Bishops: Senate health care bill must respect life, be ‘truly affordable’

The chairmen of four U.S. bishops' committees wrote a letter to the Senate urging its members to ensure that the health care reform not only respect life and religious liberty, but also remove the "unacceptable changes to Medicaid" that would leave "millions of additional people uninsured in the years ahead."

WASHINGTON, D.C. — Members of the U.S. Senate “have a grave obligation” to make sure their health care reform bill respects life, provides access to adequate health care “for all” and is “truly affordable,” the chairmen of four U.S. bishops’ committees said in a letter to senators released June 2.

As the Senate takes up health care reform, it “must act decisively to remove the harmful proposals from the House bill that will affect low-income people — including immigrants — as well as add vital conscience protections, or begin reform efforts anew,” the chairmen said, reiterating key moral principles they urged be in the U.S. House bill to replace the Affordable Care Act.

By a four-vote margin May 4, the House passed the American Health Care Act to replace the Obama administration’s health care law.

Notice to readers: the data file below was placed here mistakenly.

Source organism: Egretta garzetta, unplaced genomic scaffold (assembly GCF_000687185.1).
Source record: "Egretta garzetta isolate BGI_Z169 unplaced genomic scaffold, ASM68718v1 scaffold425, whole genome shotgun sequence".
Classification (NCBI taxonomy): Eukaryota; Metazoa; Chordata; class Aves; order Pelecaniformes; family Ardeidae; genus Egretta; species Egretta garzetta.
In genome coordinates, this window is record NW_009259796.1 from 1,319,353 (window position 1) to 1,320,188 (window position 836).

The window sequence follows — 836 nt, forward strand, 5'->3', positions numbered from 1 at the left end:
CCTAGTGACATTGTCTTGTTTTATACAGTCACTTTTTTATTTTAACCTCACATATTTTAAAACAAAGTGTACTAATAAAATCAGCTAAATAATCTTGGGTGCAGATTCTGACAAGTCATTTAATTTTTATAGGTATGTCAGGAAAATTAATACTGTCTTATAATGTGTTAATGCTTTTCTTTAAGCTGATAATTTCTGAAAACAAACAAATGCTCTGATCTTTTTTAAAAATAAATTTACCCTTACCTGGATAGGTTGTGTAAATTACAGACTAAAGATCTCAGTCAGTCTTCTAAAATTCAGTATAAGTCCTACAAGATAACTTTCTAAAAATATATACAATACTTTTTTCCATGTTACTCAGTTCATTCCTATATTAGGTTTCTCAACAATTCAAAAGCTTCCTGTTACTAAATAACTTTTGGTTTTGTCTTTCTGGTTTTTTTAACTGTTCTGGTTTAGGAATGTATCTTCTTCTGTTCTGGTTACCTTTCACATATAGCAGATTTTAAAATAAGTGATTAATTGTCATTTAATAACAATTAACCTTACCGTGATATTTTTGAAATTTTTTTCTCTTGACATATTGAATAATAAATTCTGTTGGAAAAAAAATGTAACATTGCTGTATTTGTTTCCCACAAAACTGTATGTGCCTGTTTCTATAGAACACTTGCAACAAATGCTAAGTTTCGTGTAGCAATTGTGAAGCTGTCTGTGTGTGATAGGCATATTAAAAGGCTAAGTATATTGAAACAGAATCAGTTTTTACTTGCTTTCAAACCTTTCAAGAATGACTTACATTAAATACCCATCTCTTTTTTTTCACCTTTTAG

After House passage of its measure, the U.S. bishops “noted the positive aspects” of the bill, including “critical life protections” for the unborn, the letter said, but the measure “contains many serious flaws” the Senate must act to change, it added.

The letter, dated June 1, was signed by New York Cardinal Timothy M. Dolan, chairman of the U.S. Conference of Catholic Bishops’ Committee on Pro-Life Activities; Baltimore Archbishop William E. Lori, chairman of the Ad Hoc Committee for Religious Liberty; Bishop Frank J. Dewane of Venice, Florida, chairman of the Committee on Domestic Justice and Human Development; and Bishop Joe S. Vasquez of Austin, Texas, chairman of the Committee on Migration.

“Most troubling are unacceptable changes to Medicaid that reports indicate will leave millions of additional people uninsured in the years ahead,” the letter said.

“The Catholic Church remains committed to ensuring the fundamental right to medical care, a right which is in keeping with the God-given dignity of every person, and the corresponding obligation as a country to provide for this right,” it continued. “Health care debates must not be reduced to only those elements which appear most politically expedient; those without a strong voice in the process must not bear the brunt of attempts to cut costs.”

The letter said the U.S. bishops “stand ready to work with Congress” to address problems with the current health care law “in ways that protect the most vulnerable among us.”

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